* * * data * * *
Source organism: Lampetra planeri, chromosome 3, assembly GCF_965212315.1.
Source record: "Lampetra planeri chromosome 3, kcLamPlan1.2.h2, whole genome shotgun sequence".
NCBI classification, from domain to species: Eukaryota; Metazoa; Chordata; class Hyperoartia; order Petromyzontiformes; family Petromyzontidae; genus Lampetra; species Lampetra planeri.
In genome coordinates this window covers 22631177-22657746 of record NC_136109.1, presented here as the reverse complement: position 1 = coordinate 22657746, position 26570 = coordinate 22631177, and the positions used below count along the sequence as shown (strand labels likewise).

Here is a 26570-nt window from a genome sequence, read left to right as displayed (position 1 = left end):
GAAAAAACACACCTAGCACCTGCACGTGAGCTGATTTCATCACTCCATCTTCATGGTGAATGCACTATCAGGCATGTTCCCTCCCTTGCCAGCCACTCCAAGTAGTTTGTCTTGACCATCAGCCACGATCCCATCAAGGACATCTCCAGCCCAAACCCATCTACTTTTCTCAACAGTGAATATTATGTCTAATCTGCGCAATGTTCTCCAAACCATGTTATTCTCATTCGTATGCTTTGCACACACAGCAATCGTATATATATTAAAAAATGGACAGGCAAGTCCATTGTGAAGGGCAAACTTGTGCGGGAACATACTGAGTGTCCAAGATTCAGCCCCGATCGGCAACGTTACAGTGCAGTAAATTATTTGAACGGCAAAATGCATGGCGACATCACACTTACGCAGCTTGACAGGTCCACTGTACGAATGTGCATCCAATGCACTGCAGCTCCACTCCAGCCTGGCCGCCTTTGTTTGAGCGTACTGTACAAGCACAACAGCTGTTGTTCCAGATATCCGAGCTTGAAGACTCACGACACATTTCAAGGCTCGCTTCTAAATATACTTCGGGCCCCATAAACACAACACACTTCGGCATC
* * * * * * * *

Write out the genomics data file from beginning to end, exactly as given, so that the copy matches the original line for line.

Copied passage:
Source organism: Lampetra planeri, chromosome 3, assembly GCF_965212315.1.
Source record: "Lampetra planeri chromosome 3, kcLamPlan1.2.h2, whole genome shotgun sequence".
NCBI classification, from domain to species: Eukaryota; Metazoa; Chordata; class Hyperoartia; order Petromyzontiformes; family Petromyzontidae; genus Lampetra; species Lampetra planeri.
In genome coordinates this window covers 22631177-22657746 of record NC_136109.1, presented here as the reverse complement: position 1 = coordinate 22657746, position 26570 = coordinate 22631177, and the positions used below count along the sequence as shown (strand labels likewise).

Here is a 26570-nt window from a genome sequence, read left to right as displayed (position 1 = left end):
GAAAAAACACACCTAGCACCTGCACGTGAGCTGATTTCATCACTCCATCTTCATGGTGAATGCACTATCAGGCATGTTCCCTCCCTTGCCAGCCACTCCAAGTAGTTTGTCTTGACCATCAGCCACGATCCCATCAAGGACATCTCCAGCCCAAACCCATCTACTTTTCTCAACAGTGAATATTATGTCTAATCTGCGCAATGTTCTCCAAACCATGTTATTCTCATTCGTATGCTTTGCACACACAGCAATCGTATATATATTAAAAAATGGACAGGCAAGTCCATTGTGAAGGGCAAACTTGTGCGGGAACATACTGAGTGTCCAAGATTCAGCCCCGATCGGCAACGTTACAGTGCAGTAAATTATTTGAACGGCAAAATGCATGGCGACATCACACTTACGCAGCTTGACAGGTCCACTGTACGAATGTGCATCCAATGCACTGCAGCTCCACTCCAGCCTGGCCGCCTTTGTTTGAGCGTACTGTACAAGCACAACAGCTGTTGTTCCAGATATCCGAGCTTGAAGACTCACGACACATTTCAAGGCTCGCTTCTAAATATACTTCGGGCCCCATAAACACAACACACTTCGGCATC